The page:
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Russia's Deputy Prime Minister outlines future economic cooperation with CIS partners

October 25, 2013, 12:53 UTC+3
Russia, Belarus and Kazakhstan will decide by 2014 on what points and what term trade restrictions will remain
1 pages in this article
Photo ITAR-TASS/ Mikhail Klimentyev

Photo ITAR-TASS/ Mikhail Klimentyev

MINSK, October 25 (Itar-Tass) - Russia and Belarus have not coordinated yet oil supplies to the republic in the fourth quarter, Russian First Deputy Prime Minister Igor Shuvalov said.

This year oil is supplied based on quarterly balance sheets. Totally, Russia was planning to supply 18.5 million tonnes of oil to Belarus. But the republic insists 23 million tonnes should be supplied.

“Till now neither the energy minister [Alexander Novak] nor [Deputy Prime Minister Arkady] Dvorkovich are coordinating the schedule of supplies that Belarus asked for,” Shuvalov said.

“Now we intend to supply 21 tonnes. But Belarus asks more. We’re in the negotiating process,” he added.

Trade barriers

Russia, Belarus and Kazakhstan will decide by 2014 on what points and what term trade restrictions will remain, Russian First Deputy Prime Minister Igor Shuvalov said.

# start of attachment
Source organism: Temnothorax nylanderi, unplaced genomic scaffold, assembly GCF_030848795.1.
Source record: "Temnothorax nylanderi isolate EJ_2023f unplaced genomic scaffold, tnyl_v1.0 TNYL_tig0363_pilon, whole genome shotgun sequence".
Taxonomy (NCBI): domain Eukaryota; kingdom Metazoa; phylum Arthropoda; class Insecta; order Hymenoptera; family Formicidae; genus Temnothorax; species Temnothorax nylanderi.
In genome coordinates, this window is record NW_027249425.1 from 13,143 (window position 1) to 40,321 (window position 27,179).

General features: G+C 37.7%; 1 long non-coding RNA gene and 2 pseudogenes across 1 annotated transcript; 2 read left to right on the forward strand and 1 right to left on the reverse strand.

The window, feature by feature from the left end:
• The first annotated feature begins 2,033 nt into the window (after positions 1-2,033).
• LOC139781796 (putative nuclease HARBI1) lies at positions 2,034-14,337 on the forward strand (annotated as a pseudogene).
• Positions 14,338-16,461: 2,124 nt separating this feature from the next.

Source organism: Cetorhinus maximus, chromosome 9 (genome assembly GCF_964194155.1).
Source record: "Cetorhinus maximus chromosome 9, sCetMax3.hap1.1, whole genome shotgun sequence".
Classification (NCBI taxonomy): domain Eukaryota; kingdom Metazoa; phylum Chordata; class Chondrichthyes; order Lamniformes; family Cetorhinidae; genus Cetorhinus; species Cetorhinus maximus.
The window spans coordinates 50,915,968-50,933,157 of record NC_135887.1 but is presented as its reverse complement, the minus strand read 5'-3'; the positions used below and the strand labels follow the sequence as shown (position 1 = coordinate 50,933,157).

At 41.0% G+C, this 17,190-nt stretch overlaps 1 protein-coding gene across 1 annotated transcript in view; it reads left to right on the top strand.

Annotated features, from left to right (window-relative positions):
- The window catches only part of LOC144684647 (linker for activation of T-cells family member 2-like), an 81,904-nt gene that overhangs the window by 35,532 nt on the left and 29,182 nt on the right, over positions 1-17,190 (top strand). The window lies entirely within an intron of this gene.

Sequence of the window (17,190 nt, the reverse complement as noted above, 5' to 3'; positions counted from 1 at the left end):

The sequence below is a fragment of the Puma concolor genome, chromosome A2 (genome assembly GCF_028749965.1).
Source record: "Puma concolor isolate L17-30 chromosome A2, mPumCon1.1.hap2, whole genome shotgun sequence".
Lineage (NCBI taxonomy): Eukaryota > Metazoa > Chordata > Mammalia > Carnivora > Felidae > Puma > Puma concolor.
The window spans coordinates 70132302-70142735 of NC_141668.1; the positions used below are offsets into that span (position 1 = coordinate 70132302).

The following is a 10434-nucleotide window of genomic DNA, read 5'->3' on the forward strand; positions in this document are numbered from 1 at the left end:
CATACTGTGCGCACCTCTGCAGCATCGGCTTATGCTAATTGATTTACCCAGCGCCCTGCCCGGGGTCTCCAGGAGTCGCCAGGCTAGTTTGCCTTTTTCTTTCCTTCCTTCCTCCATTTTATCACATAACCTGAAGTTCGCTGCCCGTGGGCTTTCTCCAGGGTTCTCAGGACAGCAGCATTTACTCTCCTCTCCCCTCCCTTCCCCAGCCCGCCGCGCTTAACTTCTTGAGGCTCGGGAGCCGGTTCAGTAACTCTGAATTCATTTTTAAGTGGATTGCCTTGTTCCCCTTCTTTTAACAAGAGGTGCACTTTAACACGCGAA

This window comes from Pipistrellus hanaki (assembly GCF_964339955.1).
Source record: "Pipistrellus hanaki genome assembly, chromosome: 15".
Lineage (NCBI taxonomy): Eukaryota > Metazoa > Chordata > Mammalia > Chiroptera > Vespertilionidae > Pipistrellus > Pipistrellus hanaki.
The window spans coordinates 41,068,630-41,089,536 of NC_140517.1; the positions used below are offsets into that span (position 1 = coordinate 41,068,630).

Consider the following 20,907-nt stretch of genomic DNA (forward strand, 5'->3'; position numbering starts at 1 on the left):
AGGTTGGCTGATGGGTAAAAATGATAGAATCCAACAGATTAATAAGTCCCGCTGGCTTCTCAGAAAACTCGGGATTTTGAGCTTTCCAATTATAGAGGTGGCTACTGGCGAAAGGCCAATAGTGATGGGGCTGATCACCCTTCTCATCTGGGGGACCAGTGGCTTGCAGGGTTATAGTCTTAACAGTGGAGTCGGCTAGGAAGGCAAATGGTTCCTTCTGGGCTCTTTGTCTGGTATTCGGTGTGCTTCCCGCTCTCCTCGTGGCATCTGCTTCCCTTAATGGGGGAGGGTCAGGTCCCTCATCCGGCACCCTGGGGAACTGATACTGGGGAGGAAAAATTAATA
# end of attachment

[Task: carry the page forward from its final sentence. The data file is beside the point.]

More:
Earlier, it was scheduled that when the Eurasian economic union is launched from January 1, 2015 the common economic space between the three countries “will act without restrictions, i.e. without customs barriers, which remain on certain goods and services within the Customs Union”. However, the parties failed to reach agreement on several issues.

Thus, Shuvalov said, the parties agreed that “we’ll give up a formula ‘without exemptions and restrictions from January 1, 2015’ just now. By March 2014 we’ll submit a list of exemptions under which transition periods and terms, which these exemptions stop functioning, will be set up”.

“I hope that the treaty [on creating and functioning the Eurasian economic union] will be ratified. I hope that the treaty will start acting from January 1, 2015,” Shuvalov said.

Commenting on any problems, the Russian first Deputy Prime Minister said Kazakhstan disagreed with proposals on certain positions, for example on services.